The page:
Bananas In My Spokes
Today’s 73 kilometre-ride into Masaka was for Kimujuni Gillian and Iga Simon Peter. It was all pavement with 3000 feet of climbing and the first ride I didn’t slather on the sunscreen for. I need to remember to wear some tomorrow. Ouch.
John didn’t sleep well last night. Maybe it’s the knowledge that we stayed in an area that is so overrun with ticks that despite the use of toxic chemicals, which is actually killing the cows but can’t seem to harm the tics (there was a two-day conference about it at our hotel). Or maybe it was the chicken pizza we had for dinner that looked awesome and had huge pieces of chicken that turned out to be mostly bones. Not a stray little bone, but an actual full neck, wing and parts of the back. How does somebody normally eat this? Most places we stay in have the working quarters very close, if not right outside our window, and the workers work late and start early. So, needless to say, it’s usually loud as windows are always open-air at the tops (with no way to close them) and we are usually at the mercy of early traffic sounds, birds, and said workers for our wake up time. Last night was no exception. John thinks he’s not sleeping because he is not getting enough exercise. Ha! He even went for an extra little ride yesterday and still didn’t sleep until midnight and then woke up at 2 and read for another hour. We were on the bikes by 8:30 this morning, fuelled with eggs on toast and fruit. We ordered English coffee because the waiter said it was with milk, which is how we like our morning cup. He only brought hot milk, hot water, and sugar. Well, thank goodness for Starbucks Via!! We are getting dangerously low on those little packages of heaven so we are in rationing mode.
Today’s scene-of-the-day was a helpless chicken strapped to the back of a big box on a boda boda with a single piece of rope, flattening the poor guy tightly as if he was being kidnapped. He was still alive, of course, and looking around enjoying the scenery. I started laughing and the banana that I was eating on the fly broke off and fell right into my spokes, flipping banana up into my face and onto my clothes. For all I know, he was about to be delivered to someone who ordered fresh chicken and chips. Oh, and another amusement from today was that I had a lady just come right up to me and ask, “What’s wrong with your skin?” I didn’t know what she was talking about. Like, the tattoos? What? Oh, the freckles. She must be asking about the freckles. We had to explain to another person why our skin changes colour in the summer. It freaked him right out.
We have covered over 1100 miles (1770 kms) by now and every day, there seems to be a theme of what vendors are selling from their roadside stands or making with strenuous labour. One day it’s pineapple; the next day is bananas, tea, coffee, avocados, potatoes, tomatoes, etc. Two days ago, it was bricks. We would see pit after pit of muddy clay with men and children slinging mud into wooden forms and carefully laying them out in piles. They would be absolutely covered from head to toe in mud and their smiles were that much brighter coming from faces speckled with clay as if they’d just had a mud fight. Yesterday’s theme was charcoal. Tall piles of charcoal shards lined the roads off and on for 50 kilometres, wrapped in shredding white tarps while women organized new batches as their babies and children sat in the shade of the piles. And today, there was not one single pile of charcoal, but I noticed more slate than normal – the kind you would use in sidewalks or driveways. It’s been very interesting and also rewarding to know that we are covering enough distance to see differences in the available resources in the various regions and the people making full use of those resources to provide for their families. Tomorrow’s theme will be fish because we are headed to Lake Victoria.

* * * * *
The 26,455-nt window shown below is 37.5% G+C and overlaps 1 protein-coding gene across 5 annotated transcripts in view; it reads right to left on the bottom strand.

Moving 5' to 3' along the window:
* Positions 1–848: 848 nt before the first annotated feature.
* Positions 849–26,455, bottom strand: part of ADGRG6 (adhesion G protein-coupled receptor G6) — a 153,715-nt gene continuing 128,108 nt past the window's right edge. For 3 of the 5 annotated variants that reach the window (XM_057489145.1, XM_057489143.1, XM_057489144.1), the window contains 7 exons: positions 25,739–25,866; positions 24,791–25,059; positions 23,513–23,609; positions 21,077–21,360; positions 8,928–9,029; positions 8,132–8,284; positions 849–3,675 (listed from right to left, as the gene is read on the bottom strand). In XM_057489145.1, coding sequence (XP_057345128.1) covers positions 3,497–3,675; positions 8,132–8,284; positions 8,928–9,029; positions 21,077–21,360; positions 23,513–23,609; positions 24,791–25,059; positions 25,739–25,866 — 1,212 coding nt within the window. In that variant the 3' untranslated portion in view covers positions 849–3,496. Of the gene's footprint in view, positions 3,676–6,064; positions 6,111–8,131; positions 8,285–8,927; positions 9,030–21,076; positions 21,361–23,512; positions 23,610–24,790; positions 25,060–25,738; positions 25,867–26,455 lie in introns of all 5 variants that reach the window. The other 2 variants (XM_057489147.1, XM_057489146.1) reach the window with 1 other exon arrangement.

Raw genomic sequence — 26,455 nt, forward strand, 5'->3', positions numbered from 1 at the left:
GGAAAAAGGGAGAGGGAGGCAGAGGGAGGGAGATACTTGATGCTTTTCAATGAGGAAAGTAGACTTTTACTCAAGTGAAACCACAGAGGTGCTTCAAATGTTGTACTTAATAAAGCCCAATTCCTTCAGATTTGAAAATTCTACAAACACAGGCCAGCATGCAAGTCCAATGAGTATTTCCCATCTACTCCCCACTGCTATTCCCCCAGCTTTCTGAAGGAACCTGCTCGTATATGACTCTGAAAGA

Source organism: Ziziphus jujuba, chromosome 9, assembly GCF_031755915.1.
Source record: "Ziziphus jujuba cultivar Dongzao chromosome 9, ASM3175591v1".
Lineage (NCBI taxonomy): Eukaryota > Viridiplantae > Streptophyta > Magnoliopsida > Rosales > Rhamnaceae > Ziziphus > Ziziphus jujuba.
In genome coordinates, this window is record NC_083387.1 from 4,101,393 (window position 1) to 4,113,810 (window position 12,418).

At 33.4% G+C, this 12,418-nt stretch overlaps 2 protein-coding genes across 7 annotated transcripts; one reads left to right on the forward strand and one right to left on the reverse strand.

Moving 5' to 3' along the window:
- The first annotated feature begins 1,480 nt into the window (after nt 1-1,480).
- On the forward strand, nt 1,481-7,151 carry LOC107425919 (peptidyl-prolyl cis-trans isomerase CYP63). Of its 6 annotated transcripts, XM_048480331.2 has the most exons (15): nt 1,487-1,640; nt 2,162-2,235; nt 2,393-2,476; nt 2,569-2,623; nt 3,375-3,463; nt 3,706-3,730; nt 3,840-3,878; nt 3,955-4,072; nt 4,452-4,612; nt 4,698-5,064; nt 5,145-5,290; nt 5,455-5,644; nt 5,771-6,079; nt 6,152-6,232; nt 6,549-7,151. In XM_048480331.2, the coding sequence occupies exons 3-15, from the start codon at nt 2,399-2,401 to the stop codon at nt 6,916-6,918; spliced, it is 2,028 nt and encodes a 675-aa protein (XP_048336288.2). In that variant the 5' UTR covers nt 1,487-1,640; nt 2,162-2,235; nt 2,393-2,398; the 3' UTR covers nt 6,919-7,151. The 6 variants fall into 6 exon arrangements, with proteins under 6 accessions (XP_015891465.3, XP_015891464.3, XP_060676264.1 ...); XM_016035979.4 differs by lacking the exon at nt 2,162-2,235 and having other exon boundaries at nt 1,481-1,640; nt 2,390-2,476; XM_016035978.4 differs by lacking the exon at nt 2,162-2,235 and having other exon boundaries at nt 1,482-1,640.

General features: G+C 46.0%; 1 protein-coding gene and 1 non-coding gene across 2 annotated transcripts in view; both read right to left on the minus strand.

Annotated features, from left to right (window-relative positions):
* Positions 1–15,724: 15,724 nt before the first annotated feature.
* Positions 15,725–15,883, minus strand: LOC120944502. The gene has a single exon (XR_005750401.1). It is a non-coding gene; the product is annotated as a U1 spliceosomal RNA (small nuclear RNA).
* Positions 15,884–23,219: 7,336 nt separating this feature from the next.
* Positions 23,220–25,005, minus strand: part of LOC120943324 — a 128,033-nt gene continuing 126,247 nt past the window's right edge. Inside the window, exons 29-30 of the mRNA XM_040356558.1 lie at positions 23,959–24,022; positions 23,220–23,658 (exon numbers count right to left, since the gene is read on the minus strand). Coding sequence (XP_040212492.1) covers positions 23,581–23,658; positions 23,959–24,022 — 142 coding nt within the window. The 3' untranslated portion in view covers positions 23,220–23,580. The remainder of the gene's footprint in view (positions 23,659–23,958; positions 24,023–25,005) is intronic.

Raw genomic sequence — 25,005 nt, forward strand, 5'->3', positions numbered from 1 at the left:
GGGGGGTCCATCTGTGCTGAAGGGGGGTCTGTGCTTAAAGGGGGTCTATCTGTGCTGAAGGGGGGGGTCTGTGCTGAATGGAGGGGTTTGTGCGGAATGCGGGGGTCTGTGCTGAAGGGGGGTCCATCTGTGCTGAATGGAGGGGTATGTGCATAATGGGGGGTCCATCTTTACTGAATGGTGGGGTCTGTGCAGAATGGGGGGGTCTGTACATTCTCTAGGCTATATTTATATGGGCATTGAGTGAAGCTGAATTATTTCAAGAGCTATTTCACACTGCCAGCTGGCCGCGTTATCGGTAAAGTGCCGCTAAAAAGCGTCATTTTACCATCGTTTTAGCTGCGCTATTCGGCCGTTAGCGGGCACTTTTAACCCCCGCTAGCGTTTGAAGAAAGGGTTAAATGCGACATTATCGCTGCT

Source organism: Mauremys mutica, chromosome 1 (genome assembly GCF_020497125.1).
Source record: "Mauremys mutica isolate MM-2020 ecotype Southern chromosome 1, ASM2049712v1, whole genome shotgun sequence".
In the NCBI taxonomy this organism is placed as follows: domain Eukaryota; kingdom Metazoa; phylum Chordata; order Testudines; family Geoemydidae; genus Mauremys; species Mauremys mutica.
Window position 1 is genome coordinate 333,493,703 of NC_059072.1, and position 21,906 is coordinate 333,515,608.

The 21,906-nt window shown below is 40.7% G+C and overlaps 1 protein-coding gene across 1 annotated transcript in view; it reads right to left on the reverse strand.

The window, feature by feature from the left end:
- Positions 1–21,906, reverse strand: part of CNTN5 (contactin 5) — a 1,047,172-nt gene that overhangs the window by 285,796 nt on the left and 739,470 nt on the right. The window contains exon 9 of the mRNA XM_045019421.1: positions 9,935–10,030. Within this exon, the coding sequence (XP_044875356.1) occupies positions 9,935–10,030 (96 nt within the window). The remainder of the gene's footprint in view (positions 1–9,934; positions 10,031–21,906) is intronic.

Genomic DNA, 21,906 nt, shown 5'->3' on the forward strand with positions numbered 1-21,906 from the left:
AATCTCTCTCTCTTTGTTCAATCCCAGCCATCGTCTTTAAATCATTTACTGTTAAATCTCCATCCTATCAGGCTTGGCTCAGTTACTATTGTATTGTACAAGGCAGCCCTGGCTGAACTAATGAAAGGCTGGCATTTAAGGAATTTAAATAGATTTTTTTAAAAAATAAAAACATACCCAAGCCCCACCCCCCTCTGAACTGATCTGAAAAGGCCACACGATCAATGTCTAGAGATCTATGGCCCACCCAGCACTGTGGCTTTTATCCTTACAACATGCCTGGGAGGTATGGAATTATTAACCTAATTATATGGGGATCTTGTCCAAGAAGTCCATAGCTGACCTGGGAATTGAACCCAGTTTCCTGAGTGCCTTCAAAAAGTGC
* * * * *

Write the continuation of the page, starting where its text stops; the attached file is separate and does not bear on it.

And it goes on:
Like I mentioned, we are in Masaka tonight and the weird thing is, we could be back at out starting place in only two days if we pushed it, but our flights can’t be changed and we are looking forward to the party with the kids. Vincent and his team are working very hard to honour the kids and make a great event. So we are “slowing our roll” and taking advantage of the extra time to do some things we’ve never done before – like board a chaotic first-come-first-serve-every-man-for-himself ferry ride to bike around some islands in Lake Victoria for a few days. Stay tuned to find out how that fiasco goes.
So far, we have had some good questions coming. We are writing answers and will post them on our last day of rest so please keep them coming. They don’t need to be significant or meaningful – we’ve even had questions about toilet paper. So, please ask those burning questions and we promise not to say who asked them.